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Jun

20

Lessons in Spiritual Formation – Brian Hartley

1 Kings 19:1-15a; Galatians 3:23-29; Luke 8:26-39

Thirty years ago this spring I stood before the Oklahoma Conference to be ordained a minister in the Free Methodist Church.  In many ways, I viewed that day as the end of a long process during which I had been interviewed, probed, and mentored to see whether I had the makings of someone fit for pastoral ministry.  In other words, I thought that I was celebrating the culmination of years of hard work.  But looking back now, it is clear to me that what I viewed as the end of a lengthy process was really but the beginning of a much longer journey of spiritual formation.  For, in the thirty years since then, not only have I grown older but along the way I have been privileged to baptize, bury, and minister to countless individuals and families who have forever changed the way I think about God and the journey of faith.  In short, what I thought of at the time as an ending was really only a beginning.

Today’s texts all share a similar theme stretching from the story of Elijah, to the musings of Paul, and concluding with the wonderful healing narrative of the Gerasene demoniac.  In each case, the individual involved believed that he had reached a terminus in life, only to be confronted by God with a very different understanding that opened up a new chapter in vocation.  And, not only are these stories interesting artistically as a result of this epiphany but I think that they reveal to us something about the very nature of our life in God.  That is, they tell us that what we oftentimes tend to reduce to an accomplishment, an event, or a destination, is to misunderstand what it means to follow Jesus.  Instead, we are challenged to view our life, not as a series of achievements, but as an opportunity to move ever more deeply into the very heart of God.  What we are provided with this morning are some crucial lessons, then, in spiritual formation.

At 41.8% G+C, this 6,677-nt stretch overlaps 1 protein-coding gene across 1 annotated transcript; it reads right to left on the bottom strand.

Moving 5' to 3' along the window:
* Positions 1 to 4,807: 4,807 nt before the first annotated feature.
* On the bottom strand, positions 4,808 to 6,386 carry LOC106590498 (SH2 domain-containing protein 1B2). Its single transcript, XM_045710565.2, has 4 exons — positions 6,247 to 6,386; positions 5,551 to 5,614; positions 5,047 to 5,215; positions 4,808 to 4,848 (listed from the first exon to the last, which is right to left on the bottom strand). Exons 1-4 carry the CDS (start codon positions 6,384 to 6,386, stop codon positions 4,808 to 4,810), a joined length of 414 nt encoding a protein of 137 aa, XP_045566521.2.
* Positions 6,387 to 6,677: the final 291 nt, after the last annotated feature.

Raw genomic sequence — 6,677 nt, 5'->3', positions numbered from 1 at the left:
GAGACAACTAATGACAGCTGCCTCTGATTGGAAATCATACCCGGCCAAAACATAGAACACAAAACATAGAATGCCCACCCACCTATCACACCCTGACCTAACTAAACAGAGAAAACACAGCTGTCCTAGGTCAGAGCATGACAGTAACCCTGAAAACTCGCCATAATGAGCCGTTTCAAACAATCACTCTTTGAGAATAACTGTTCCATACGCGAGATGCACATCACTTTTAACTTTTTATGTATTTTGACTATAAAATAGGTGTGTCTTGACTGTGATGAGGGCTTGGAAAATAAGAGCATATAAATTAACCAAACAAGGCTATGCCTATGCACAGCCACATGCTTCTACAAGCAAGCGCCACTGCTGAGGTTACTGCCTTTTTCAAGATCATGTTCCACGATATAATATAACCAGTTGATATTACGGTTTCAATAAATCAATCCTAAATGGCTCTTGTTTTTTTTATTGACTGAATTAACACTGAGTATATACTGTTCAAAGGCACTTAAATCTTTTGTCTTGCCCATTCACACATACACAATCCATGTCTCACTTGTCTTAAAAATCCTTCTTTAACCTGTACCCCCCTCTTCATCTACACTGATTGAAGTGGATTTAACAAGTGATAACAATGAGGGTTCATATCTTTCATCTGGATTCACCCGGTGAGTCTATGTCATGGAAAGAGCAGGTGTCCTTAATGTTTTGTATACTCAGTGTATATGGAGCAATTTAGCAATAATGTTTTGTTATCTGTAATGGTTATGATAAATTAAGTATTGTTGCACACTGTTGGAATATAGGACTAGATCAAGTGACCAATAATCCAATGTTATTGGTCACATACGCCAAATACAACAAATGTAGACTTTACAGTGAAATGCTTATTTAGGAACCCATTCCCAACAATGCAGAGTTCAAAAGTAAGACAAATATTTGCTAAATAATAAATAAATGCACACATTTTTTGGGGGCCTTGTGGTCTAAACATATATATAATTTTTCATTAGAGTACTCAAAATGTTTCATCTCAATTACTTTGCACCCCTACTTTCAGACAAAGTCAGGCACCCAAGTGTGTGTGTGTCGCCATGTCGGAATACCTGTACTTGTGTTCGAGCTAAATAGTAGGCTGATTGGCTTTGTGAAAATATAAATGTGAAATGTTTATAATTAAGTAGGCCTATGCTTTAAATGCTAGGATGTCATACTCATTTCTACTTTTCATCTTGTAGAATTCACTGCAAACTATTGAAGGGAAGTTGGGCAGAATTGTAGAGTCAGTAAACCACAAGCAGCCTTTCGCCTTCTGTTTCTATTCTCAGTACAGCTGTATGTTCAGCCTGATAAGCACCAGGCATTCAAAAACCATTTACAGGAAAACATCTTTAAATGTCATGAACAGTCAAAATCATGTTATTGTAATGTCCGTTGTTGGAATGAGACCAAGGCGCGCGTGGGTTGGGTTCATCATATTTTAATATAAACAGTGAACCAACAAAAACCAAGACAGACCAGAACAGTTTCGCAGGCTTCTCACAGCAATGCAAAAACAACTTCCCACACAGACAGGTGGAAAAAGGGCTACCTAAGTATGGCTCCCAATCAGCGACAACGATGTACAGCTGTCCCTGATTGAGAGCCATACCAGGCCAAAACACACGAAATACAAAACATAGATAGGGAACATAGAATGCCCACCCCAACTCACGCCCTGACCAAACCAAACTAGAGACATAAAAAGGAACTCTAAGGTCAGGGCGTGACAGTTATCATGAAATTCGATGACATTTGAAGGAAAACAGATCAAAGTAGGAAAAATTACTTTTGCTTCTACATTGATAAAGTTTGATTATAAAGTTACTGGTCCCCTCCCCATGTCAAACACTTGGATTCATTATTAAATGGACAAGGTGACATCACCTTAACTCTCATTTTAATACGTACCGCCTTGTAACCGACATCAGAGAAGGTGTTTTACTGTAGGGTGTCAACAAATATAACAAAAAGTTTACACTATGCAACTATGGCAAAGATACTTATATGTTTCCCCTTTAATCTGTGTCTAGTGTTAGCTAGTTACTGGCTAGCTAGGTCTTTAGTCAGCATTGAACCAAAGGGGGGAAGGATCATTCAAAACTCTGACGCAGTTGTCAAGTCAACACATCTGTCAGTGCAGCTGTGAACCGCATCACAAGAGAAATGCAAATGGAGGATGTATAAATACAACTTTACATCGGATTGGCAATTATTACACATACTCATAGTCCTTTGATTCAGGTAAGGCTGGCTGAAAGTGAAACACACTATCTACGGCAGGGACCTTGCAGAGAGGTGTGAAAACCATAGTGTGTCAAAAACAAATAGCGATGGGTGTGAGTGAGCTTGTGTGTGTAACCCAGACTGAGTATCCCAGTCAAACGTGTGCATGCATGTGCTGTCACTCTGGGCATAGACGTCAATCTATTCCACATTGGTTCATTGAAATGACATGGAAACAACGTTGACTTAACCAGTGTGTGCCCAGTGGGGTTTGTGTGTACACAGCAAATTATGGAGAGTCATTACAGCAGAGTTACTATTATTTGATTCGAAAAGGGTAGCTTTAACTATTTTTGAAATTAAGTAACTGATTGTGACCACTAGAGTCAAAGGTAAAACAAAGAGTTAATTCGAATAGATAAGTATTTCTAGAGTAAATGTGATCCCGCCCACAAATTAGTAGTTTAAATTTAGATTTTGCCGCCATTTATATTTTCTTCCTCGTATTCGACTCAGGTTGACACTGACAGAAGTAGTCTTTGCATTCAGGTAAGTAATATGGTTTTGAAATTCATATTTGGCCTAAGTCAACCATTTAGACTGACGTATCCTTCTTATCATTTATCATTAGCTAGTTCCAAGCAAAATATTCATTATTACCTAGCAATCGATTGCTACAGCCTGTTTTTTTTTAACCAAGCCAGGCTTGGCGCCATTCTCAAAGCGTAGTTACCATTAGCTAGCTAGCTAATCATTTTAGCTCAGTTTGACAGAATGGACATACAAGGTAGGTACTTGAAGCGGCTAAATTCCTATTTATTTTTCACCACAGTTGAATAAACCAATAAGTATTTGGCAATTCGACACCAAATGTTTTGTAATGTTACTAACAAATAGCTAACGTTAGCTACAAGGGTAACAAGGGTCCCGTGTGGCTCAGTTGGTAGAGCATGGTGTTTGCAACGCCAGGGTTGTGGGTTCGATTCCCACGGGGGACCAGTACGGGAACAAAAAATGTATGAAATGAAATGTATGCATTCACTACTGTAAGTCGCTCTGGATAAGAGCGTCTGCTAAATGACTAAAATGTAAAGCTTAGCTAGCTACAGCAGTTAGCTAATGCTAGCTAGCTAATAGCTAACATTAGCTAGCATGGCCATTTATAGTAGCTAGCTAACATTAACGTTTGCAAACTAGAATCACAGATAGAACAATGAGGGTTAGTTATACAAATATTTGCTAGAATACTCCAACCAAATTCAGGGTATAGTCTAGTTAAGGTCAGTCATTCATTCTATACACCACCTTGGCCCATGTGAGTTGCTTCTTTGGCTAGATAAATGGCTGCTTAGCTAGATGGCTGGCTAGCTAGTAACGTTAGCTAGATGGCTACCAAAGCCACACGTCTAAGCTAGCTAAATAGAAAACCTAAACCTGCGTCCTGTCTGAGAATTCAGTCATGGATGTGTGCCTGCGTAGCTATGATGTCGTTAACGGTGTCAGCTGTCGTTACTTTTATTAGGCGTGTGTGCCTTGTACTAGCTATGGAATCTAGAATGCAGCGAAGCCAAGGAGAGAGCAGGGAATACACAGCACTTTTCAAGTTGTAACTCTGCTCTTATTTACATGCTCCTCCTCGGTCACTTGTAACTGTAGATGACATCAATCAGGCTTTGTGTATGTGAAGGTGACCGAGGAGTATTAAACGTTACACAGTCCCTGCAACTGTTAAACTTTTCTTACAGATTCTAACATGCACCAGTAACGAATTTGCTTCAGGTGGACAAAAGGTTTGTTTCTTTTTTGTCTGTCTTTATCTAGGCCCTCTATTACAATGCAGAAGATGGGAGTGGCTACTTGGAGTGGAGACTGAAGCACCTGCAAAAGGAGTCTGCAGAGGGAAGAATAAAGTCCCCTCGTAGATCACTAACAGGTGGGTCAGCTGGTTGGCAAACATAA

No one had more reason to celebrate a lifetime accomplishment than did Elijah here in I Kings.  Just prior to today’s text he has routed 450 priests of Baal at Mt. Carmel.  He, and he alone, had stood up to Queen Jezebel and her coterie of temple priests who had danced in a frenzy to produce a religious experience that would have made our student Vespers service pale in comparison.  Their Baalistic theology of worship through self-expression whose canons, Eugene Peterson says, “are that it be interesting, relevant, and exciting—that I ‘get something out of it,’” (The Jesus Way, 110), had run head-on into Yahweh and His demand that worship is not something we experience but something that we do, “regardless of how we feel about it or whether we feel anything at all,” (Peterson, 111).  On that day on top of the mountain, Baal was shown to be an illusion and Yahweh as the one true God.  Elijah’s willingness to stand in the gap was rewarded, the 450 priests slaughtered, and the elaborate Baal myth totally deconstructed.